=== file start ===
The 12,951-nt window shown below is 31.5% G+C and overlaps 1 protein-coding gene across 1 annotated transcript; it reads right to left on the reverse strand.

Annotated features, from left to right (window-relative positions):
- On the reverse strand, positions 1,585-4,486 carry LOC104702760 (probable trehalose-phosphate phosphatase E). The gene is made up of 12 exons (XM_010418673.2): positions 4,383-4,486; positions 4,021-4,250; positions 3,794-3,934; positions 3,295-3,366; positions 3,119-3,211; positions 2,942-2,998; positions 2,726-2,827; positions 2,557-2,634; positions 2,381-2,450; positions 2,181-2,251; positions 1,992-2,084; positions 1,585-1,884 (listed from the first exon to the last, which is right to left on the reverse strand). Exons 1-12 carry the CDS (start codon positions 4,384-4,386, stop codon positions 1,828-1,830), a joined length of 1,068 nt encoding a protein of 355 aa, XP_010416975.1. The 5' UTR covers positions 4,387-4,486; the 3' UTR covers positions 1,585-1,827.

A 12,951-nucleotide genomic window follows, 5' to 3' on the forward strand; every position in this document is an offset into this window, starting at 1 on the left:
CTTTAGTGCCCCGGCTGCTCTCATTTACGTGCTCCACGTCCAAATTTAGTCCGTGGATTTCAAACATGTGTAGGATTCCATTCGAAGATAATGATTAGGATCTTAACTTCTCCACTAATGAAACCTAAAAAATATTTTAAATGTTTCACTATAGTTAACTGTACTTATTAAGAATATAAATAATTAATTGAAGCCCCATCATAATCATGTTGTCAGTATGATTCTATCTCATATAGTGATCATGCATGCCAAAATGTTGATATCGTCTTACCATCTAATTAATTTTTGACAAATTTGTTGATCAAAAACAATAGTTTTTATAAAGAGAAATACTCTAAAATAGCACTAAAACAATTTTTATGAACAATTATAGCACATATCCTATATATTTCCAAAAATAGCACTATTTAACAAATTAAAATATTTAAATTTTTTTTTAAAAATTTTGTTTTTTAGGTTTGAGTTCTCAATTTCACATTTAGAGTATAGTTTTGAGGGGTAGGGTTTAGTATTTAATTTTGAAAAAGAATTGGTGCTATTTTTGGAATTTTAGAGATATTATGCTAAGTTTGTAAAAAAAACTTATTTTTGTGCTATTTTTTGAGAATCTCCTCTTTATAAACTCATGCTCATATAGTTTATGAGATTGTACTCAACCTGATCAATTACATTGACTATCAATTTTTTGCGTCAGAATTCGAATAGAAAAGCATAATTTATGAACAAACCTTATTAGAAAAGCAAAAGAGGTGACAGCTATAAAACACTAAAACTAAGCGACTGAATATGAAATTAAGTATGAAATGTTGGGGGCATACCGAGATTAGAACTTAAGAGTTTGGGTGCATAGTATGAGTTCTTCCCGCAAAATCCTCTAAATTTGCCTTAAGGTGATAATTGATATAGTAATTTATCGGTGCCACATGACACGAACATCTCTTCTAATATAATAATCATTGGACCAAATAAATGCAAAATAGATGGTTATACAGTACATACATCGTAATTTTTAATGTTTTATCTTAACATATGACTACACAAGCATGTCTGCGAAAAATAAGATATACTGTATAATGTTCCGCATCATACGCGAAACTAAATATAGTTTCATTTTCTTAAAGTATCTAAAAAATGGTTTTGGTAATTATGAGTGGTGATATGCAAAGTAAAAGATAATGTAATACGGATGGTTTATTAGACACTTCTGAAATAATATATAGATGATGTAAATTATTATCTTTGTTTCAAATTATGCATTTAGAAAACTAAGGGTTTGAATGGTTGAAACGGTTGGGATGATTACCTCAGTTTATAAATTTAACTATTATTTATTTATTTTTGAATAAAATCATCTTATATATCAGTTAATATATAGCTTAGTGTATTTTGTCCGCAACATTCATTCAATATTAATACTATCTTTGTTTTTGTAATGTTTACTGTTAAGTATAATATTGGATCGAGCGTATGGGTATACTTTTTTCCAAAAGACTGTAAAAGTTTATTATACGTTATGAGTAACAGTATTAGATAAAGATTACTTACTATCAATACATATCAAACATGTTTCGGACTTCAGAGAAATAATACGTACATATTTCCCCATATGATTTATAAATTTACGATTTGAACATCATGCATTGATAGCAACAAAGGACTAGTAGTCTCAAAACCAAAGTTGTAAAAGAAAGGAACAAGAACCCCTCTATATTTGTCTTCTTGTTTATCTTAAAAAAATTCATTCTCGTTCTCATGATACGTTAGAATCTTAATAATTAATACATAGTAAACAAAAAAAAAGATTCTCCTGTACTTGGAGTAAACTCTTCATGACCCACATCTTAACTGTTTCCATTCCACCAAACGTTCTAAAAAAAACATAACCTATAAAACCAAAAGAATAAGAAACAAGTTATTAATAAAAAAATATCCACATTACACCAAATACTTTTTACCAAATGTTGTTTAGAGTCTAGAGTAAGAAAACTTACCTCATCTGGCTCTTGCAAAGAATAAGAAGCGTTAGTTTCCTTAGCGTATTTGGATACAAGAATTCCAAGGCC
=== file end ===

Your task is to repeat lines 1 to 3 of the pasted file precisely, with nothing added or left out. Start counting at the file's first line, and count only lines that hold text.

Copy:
The 12,951-nt window shown below is 31.5% G+C and overlaps 1 protein-coding gene across 1 annotated transcript; it reads right to left on the reverse strand.

Annotated features, from left to right (window-relative positions):
- On the reverse strand, positions 1,585-4,486 carry LOC104702760 (probable trehalose-phosphate phosphatase E). The gene is made up of 12 exons (XM_010418673.2): positions 4,383-4,486; positions 4,021-4,250; positions 3,794-3,934; positions 3,295-3,366; positions 3,119-3,211; positions 2,942-2,998; positions 2,726-2,827; positions 2,557-2,634; positions 2,381-2,450; positions 2,181-2,251; positions 1,992-2,084; positions 1,585-1,884 (listed from the first exon to the last, which is right to left on the reverse strand). Exons 1-12 carry the CDS (start codon positions 4,384-4,386, stop codon positions 1,828-1,830), a joined length of 1,068 nt encoding a protein of 355 aa, XP_010416975.1. The 5' UTR covers positions 4,387-4,486; the 3' UTR covers positions 1,585-1,827.